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Virginia Athletics announces departmental staffing changes to combat financial issues stemming from pandemic

The department has faced large budget shortfalls due to attendance restrictions and shortened seasons

<p>John Paul Jones Arena is one of the many facilities that have seen massive reductions in crowds due to social distancing guidelines — leading to slim to none ticket sales.&nbsp;</p>

John Paul Jones Arena is one of the many facilities that have seen massive reductions in crowds due to social distancing guidelines — leading to slim to none ticket sales. 

Virginia Athletics announced further measures to address its financial struggles due to the COVID-19 pandemic Friday, reducing the number of staff and leaving open positions unfilled across the department. These struggles are in part due to a lack of ticket sales because of attendance restrictions, shortened seasons and increased expenditures on COVID-19 testing and sanitization protocols. 

“These are incredibly painful decisions but they are, unfortunately, a necessary part of an overall strategy to address the financial challenges we face,” Athletics Director Carla Williams said. 

Virginia Athletics joins a number of high-level Division I programs with these measures, including Michigan and Texas, who laid off dozens of employees in September. The Wolverines’ program laid off 21 employees, while the Longhorns’ athletic department laid off 35 staff members and eliminated 35 vacant positions. 

The layoffs in Virginia’s athletics program come over eight months after more than 70 coaches and staff took voluntary pay reductions ranging from five to ten percent. The group taking a salary cut included all 20 head coaches and Williams herself. However, while the pay reductions lasted from mid-April 2020 through the end of December 2020, it is unclear whether or not they were extended to 2021.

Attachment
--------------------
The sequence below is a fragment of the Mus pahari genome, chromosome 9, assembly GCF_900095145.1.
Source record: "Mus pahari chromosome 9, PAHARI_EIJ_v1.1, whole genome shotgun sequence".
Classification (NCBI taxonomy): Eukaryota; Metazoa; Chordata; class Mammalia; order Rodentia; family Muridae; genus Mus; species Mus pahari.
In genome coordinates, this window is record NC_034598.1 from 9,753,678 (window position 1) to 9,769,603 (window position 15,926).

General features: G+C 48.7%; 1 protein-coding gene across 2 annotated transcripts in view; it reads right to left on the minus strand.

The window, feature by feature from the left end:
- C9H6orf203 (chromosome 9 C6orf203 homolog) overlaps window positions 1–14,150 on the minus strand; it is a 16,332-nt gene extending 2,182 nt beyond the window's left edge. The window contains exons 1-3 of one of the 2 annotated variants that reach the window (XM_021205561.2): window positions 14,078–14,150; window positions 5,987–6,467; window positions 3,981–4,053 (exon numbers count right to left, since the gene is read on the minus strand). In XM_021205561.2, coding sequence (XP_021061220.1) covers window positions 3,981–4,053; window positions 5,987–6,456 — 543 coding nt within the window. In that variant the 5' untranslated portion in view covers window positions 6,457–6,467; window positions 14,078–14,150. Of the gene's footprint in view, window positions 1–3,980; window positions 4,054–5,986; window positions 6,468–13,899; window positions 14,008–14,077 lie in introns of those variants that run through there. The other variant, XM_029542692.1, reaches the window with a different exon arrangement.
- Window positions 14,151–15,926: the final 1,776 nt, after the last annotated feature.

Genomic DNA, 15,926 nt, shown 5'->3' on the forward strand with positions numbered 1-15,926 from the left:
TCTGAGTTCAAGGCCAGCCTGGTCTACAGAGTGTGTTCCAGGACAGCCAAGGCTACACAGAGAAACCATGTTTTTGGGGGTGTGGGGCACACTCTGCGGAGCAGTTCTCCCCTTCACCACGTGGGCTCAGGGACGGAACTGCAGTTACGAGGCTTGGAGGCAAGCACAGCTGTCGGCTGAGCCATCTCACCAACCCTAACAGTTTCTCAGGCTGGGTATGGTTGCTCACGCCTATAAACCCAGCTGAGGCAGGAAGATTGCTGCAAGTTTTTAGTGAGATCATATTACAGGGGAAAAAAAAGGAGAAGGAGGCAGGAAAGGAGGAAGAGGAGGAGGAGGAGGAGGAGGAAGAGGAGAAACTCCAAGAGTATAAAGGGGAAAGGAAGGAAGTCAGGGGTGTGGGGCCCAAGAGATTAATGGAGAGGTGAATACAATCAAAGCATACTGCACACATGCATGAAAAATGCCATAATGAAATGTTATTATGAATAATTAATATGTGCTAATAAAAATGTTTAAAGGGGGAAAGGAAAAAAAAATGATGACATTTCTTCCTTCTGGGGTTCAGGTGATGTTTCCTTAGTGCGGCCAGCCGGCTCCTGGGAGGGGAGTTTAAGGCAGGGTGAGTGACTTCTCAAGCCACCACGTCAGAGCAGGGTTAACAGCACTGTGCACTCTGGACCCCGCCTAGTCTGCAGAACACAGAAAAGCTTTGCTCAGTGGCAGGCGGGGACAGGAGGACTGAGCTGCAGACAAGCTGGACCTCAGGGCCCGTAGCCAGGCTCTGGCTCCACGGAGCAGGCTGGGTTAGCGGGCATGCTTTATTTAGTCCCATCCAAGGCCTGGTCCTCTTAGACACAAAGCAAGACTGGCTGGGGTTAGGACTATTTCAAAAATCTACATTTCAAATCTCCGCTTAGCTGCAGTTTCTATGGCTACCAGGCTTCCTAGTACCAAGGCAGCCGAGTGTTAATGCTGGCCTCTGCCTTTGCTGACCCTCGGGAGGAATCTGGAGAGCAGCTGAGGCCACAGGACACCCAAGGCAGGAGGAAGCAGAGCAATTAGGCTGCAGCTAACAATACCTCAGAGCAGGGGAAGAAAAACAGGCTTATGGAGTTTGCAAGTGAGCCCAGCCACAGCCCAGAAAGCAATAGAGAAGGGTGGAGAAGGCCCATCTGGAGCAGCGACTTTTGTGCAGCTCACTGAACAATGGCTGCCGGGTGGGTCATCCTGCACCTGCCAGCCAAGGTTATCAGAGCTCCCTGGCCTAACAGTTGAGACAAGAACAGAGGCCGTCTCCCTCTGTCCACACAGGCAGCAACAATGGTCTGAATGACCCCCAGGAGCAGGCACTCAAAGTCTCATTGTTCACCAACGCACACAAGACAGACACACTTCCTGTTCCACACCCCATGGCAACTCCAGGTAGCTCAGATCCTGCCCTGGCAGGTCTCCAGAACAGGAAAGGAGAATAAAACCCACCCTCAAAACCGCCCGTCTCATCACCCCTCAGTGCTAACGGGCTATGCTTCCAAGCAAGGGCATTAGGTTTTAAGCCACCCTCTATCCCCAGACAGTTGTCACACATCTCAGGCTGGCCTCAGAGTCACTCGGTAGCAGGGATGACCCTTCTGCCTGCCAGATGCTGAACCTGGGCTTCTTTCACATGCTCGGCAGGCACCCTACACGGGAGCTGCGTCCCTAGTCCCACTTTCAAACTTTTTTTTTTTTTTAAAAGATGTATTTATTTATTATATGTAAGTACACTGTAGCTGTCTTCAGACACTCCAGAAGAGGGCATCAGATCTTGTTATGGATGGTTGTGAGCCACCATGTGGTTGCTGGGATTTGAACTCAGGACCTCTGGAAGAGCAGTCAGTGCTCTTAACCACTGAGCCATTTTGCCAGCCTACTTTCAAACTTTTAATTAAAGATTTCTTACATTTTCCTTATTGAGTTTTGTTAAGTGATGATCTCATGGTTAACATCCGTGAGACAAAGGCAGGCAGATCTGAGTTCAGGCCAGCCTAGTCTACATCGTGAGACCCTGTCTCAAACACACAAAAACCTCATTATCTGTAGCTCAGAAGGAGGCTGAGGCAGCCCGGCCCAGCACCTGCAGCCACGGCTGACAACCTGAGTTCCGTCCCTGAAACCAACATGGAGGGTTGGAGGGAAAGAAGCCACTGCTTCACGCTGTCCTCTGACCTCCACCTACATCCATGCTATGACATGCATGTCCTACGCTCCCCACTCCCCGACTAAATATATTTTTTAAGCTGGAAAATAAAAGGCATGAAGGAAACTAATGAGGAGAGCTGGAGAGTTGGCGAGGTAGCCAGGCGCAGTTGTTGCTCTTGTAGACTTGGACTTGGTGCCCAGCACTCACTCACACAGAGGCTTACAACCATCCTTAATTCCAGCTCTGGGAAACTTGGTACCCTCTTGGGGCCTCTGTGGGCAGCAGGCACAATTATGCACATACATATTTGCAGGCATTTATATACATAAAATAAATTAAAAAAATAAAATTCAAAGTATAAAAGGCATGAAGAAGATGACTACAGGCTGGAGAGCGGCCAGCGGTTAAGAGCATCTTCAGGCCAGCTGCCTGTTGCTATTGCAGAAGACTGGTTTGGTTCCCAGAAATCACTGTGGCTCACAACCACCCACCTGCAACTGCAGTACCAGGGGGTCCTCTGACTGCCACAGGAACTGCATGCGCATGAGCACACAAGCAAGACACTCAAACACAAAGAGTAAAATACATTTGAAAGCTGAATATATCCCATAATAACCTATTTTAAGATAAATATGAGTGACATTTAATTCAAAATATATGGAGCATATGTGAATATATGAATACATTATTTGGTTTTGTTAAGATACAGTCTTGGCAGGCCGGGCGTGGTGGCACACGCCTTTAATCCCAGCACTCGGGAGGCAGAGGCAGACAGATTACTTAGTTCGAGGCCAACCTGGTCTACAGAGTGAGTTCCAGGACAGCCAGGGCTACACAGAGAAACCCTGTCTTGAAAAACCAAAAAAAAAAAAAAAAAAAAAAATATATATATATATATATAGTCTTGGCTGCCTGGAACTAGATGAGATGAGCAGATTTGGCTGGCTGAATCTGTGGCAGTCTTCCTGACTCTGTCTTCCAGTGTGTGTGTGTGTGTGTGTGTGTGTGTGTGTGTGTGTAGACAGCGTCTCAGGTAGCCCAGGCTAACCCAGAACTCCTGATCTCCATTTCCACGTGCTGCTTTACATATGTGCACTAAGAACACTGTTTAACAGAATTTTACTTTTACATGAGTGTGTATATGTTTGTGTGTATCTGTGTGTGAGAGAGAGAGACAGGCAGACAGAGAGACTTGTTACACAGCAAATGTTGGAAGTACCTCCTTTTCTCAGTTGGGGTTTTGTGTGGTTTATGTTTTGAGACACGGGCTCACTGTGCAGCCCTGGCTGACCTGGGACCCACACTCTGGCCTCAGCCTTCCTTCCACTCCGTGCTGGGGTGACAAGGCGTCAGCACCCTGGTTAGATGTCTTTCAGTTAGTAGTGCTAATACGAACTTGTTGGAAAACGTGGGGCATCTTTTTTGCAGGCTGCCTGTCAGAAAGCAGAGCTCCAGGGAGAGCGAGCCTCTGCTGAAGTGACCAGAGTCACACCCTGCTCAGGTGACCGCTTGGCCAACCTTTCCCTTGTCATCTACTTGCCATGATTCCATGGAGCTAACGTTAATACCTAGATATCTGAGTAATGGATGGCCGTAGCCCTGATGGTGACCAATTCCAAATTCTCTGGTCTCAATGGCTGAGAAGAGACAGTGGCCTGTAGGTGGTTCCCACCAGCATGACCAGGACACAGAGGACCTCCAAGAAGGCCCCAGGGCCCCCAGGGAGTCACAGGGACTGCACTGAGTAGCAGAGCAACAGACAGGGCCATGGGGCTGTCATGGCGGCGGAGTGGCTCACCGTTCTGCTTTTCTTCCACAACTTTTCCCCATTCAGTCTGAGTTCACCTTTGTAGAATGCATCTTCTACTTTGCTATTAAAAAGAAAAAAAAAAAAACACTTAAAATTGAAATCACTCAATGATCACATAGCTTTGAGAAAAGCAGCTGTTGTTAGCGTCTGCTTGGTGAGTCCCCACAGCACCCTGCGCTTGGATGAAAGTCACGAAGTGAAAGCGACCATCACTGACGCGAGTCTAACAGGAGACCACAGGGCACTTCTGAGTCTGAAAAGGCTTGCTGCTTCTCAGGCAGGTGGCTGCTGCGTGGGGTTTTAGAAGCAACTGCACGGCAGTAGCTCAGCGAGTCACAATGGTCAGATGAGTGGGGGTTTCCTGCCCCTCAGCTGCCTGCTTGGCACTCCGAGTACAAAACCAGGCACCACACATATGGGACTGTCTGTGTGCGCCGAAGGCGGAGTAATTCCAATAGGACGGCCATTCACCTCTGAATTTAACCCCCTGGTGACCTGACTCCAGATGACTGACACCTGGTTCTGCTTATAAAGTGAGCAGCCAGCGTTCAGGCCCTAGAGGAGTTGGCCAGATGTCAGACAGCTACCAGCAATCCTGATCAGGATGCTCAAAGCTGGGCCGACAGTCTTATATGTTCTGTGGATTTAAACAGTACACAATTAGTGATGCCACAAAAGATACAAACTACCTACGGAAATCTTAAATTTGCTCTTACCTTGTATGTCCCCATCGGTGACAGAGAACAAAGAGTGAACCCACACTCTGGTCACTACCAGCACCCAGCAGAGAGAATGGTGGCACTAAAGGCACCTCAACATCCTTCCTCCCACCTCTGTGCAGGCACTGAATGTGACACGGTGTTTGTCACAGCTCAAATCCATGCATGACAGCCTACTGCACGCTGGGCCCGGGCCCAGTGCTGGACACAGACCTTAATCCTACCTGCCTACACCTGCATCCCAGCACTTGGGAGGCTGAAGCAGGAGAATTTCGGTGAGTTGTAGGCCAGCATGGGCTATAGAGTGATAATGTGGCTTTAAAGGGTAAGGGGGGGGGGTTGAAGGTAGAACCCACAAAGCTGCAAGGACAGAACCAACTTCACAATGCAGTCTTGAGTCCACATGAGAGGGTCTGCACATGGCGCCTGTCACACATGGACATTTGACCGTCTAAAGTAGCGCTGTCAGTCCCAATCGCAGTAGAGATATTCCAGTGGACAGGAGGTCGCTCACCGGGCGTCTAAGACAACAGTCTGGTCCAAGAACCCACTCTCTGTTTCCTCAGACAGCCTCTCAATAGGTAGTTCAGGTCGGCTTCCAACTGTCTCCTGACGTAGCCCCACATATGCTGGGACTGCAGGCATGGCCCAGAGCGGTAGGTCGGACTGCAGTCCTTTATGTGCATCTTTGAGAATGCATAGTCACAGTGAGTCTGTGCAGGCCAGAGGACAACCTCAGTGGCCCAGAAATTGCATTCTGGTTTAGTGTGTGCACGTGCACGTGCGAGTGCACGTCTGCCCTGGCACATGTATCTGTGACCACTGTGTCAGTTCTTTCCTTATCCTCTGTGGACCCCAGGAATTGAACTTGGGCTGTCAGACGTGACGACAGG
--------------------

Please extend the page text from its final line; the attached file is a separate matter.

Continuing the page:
However, the impacts of COVID-19 are certainly not limited to individual athletics programs. This past week, the NCAA announced that it lost $600 million in revenue in the 2020 fiscal year, over $500 million of which was due to the cancellation of “March Madness,” the 2020 NCAA men’s basketball tournament. 

Due to the fall in revenue, the NCAA was able to distribute just $246 million across 357 Division I programs and 32 conferences as opposed to $611 million in 2019. Nonetheless, the NCAA has already outlined plans for March Madness this year, which will take place across six venues in the state of Indiana between March 18 and April 5. 

Regardless of the financial state of the University and athletics department, Williams remains confident that Virginia Athletics will be able to provide a top-tier academic and athletic experience for its student-athletes. 

“We have a very dedicated staff and the evidence of that dedication and shared sacrifice has been at the forefront during this pandemic,” Williams said. “Despite these challenges, the priority remains delivering championship opportunities for our coaches and student-athletes.”

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